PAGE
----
The next day, drizzle olive oil in a large pot and start browning the pork ribs, beef loin, and chicken. Add the pumpkin, sweet potatoes, yuca, carrots, sausages, bacon, along with 2 cups of water. Cover pot and let ingredients cook and flavors blend for about 90 minutes. Stir occasionally and add water if pot seems too dry. Take sausage out, cut into 3 inch pieces and place back in the pot. Add the corn and cabbage leaves, cover and let cook for 20 more minutes. Add salt and pepper to taste.

While the cozido is cooking, cut ends from plantains and slit lengthwise to allow steam to penetrate. Place in steamer basket and cook for about 15 minutes.

For the pirão:
1 cup manioc flour 
Pan juices from the cozido

Place the manioc flour in a bowl and pour hot juices from the cozido, whisking to incorporate the ingredients until you form a paste. Arrange the cozido over a platter garnished with cooked cabbage leaves and serve with rice, pirão, and plantains.

View article: The Brazilian Connection. 

Rabo Encendido — Burning Oxtail

RecipeGuiselt Jimenez-CarballidoComment

2 oxtails, cut into 1 to 1 1/2 inch pieces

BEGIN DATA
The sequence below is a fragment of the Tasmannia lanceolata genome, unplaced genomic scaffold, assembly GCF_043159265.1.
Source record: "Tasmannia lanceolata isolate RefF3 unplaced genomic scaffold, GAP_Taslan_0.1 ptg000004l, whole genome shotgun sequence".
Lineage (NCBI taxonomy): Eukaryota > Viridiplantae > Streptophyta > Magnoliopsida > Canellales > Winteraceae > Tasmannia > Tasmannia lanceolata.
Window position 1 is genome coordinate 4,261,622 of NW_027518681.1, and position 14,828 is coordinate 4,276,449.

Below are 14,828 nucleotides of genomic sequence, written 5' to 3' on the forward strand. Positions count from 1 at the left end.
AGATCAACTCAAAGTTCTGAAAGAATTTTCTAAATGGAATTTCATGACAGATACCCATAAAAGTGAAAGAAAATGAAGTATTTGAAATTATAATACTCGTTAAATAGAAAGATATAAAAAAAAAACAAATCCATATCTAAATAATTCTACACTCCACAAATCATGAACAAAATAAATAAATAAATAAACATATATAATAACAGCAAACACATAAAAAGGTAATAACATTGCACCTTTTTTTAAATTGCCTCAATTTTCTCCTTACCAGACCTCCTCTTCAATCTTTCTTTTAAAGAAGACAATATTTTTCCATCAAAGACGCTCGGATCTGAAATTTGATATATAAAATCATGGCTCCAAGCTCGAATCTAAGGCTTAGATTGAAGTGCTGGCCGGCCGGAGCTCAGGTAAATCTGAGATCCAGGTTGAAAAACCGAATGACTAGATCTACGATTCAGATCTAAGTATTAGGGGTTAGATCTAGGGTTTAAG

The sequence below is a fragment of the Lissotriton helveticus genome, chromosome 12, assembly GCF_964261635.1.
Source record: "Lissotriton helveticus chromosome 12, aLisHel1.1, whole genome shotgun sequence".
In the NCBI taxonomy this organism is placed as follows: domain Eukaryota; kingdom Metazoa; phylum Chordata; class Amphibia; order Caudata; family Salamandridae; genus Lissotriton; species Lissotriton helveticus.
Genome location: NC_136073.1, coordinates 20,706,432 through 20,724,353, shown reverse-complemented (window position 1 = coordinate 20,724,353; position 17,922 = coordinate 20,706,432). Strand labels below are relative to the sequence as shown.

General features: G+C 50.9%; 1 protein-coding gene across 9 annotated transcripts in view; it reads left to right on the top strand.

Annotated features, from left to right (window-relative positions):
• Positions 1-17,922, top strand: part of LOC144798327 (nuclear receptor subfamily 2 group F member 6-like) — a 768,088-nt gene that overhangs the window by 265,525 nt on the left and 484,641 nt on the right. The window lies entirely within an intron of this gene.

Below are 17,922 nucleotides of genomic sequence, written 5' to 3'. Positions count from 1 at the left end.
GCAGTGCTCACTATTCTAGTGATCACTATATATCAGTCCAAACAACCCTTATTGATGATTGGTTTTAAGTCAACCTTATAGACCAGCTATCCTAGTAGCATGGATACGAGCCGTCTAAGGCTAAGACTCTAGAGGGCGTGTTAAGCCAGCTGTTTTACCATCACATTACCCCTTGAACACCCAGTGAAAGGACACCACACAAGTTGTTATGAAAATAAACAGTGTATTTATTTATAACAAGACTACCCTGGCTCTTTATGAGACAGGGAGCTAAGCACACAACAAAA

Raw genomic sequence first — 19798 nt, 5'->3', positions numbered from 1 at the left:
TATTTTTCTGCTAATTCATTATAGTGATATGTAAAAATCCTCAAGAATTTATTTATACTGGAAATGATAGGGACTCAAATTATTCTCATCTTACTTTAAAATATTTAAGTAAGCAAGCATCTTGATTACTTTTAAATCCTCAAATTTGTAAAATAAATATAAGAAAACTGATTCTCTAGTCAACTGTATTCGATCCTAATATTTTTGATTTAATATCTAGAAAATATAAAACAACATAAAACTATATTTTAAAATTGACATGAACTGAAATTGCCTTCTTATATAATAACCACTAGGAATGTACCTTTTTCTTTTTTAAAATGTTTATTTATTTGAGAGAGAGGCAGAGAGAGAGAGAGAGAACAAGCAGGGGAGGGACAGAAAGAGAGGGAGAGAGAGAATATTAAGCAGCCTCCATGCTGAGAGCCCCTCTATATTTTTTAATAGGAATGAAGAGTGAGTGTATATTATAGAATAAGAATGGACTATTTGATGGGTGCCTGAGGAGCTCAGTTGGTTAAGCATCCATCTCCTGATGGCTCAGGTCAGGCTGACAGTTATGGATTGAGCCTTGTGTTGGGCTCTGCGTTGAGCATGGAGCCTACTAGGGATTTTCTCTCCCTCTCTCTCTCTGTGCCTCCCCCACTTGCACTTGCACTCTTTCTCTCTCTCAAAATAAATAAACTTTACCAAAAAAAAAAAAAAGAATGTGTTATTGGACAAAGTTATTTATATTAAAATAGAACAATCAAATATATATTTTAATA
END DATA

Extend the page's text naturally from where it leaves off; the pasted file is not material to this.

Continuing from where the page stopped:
2 tablespoons pureed garlic
1 tablespoons tomato paste
1/4 cup soy sauce
Salt to taste
Black pepper to taste
Oregano to taste
1 red onion, cut in large slices
1 green bell pepper, cut in large slices
1 red pepper, cut in large slices
Bunch of cilantro
Aged Dominican rum 

Before cutting the oxtails, wash under cold water and pat dry. Mix the seasonings and rub on meat. Let meat stand for at least 2 hours in the refrigerator. Cook the oxtails in a large pot at medium heat for at least 1 hour and 30 minutes until tender. Add the rum to the pot little by little. If you notice it starts to evaporate, add a cup of water and cover until the meat is fully cooked and tender. Just before the meat is cooked, add the onion, peppers, and cilantro. Cook for another 10 minutes. Add another splash of rum and it’s ready to eat! 

Photos by Pako Dominguez.

View article: Calling Home

Risotto de Coco — Coconut Risotto